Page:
Werner Groenewald’s family and friends were shocked when he decided to go to Afghanistan about 12 years ago.
It was 2002, the year after the September 11 attacks that prompted the United States to invade the country and remove the Taliban from power. Afghanistan had just begun rebuilding itself, following decades of brutal regimes and civil war that had destroyed the once prosperous country.
Groenewald and his wife Hannelie lived in a close-knit community in Pretoria East, a world removed from the war-torn streets of Kabul.
They were raising a young family, their boy Jean-Pierre just five years old and their daughter Rodé, three years old.
Hannelie was a doctor and Werner was thriving in his fifth year as a pastor at the Moreleta Park Dutch Reformed Church in Pretoria East.
But the church had started to focus on gradually rebuilding the country in its prayers and something clicked for Werner.
“It was a focus of the congregation – on the people of the Middle East,” recalls Dirkie van der Spuy, who led the church at the time. “For many years we had a prayer movement and I think it grew out of that.”
Passion for Afghanistan
Aid organisations and donor funding had started to pour into Afghanistan, but it was still a dangerous place to live. The year that Werner made his decision, the Taliban began to regroup and went on a recruitment drive for a renewed jihad against the new Afghan government and US-led coalition.
“That country was war-torn for many years. All of us felt amazed when he said he felt called to go to the troubled places. He just felt the need of people there was so huge,” said Van der Spuy. Hannelie struggled with the decision to move her young family into a country dogged with conflict and violence.
“I know it wasn’t easy for her to go,” said Van der Spuy. “I remember many conversations from her side because she just felt as a mother: is it safe? Is it a good thing? But eventually she went there with her whole heart.”
In a post about the family on a fundraising website called GivenGain, Hannelie notes that: “The Akasia Med 24 in the north of Pretoria was my last work station in South Africa before answering to the calling to help the sick in Afghanistan.”
Over the next 12 years the Groenewald family’s passion grew for the central Asian country.
Werner continued as a part-time pastor at the Moreleta church while working in Afghanistan. The Groenewalds returned annually to visit friends and family. But leaving each time was something of an ordeal, said Van der Spuy.
“Every time it was a battle to go back, after visiting their parents and the family here,” said Van der Spuy. “But he was a man of endurance who kept fighting the good fight and even though it was difficult he went back.”
Groenewald worked for various organisations in Kabul. He headed a training centre for the Global Hope Network International from 2003 to 2008, where he trained rural people and local nongovernmental organisation (NGO) workers.
In 2008 he began what would be his last job: heading up the Afghanistan chapter of a small American-based educational NGO: Partnership in Academics and Development (PAD). One example of their projects is the Seeds of Hope school, which caters for about 200 children whose parents cannot afford to send their children to public schools.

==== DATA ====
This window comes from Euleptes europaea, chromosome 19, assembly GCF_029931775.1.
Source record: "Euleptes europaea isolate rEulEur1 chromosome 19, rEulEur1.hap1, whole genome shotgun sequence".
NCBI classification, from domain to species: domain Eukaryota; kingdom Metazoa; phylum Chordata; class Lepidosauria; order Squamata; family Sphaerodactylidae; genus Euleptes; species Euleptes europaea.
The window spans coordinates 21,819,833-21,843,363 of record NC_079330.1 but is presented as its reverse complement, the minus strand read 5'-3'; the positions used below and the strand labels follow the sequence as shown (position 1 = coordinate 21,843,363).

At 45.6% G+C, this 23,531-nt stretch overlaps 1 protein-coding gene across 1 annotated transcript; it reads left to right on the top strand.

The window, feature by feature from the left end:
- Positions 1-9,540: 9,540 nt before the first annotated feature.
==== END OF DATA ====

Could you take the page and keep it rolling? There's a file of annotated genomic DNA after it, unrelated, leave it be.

Jean-Pierre and Rodé were now 17 and 15 respectively. The family was thriving. Summarising his life on his LinkedIn profile, Werner wrote: “I am a change agent. Wherever I can, I try to influence positive change. I find great peace in the knowledge that I have contributed to someone else’s advancement in life.”
But on Saturday three gunmen with explosives strapped to their chests stormed the compound where the Groenewalds lived and killed Werner, Jean-Pierre and Rodé. Hannelie lost her husband of 24 years, her children and all her belongings in a fire that destroyed their home.
PAD’s compound seems to have included its offices and accommodation for staff.
Afghan authorities managed to kill two of the attackers in a battle that raged for several hours, but the third suicide attacker was able to detonate the explosive he had strapped to his body, according to news reports in the country.
Hannelie was working her shift at the local clinic. It saved her life.
Her sister Riana du Plessis, who is acting as family spokesperson, told AFP there was nothing left at the Groenewald’s home.
“Their house was burned down,” Du Plessis said on Sunday from South Africa. “Hannelie went back there this morning to try to recover some of their goods, but there was nothing to recover.
“She lost everything – her children, her husband, her cats, her dogs.”
In the aftermath of the horrific attack, the Groenewald’s commitment to their Christian faith and the role of PAD fell under the spotlight.
Taliban spokesperson Zabiullah Mujahid claimed responsibility for the attack on Twitter, stating that the compound was that of a “secret Christian missionary group”.
There is, however, no mention of religious affiliations on PAD’s website, which describes its goal as “empowering and developing communities through educational efforts”.
Du Plessis and friends of the Groenewalds in Kabul said the family were strict Christians but were not missionaries.
It is difficult to draw strict distinctions, however. It seemed Werner lived his faith in whatever he did.
“Werner was a man who really loved the Lord and he was willing to put his money where his mouth is,” said Van der Spuy.
Those who knew the family flooded social media with their condolences, calling Werner a martyr.
One blogger, who knew Groenewald, described a prescient last meeting with him about a month before he was killed.
“In Werner’s last message to the international group of co-workers he spoke on ‘counting the cost of following Jesus’. His words will remain in our hearts forever as he closed the session with these words: ‘We only die once, so it might as well be for Jesus.'”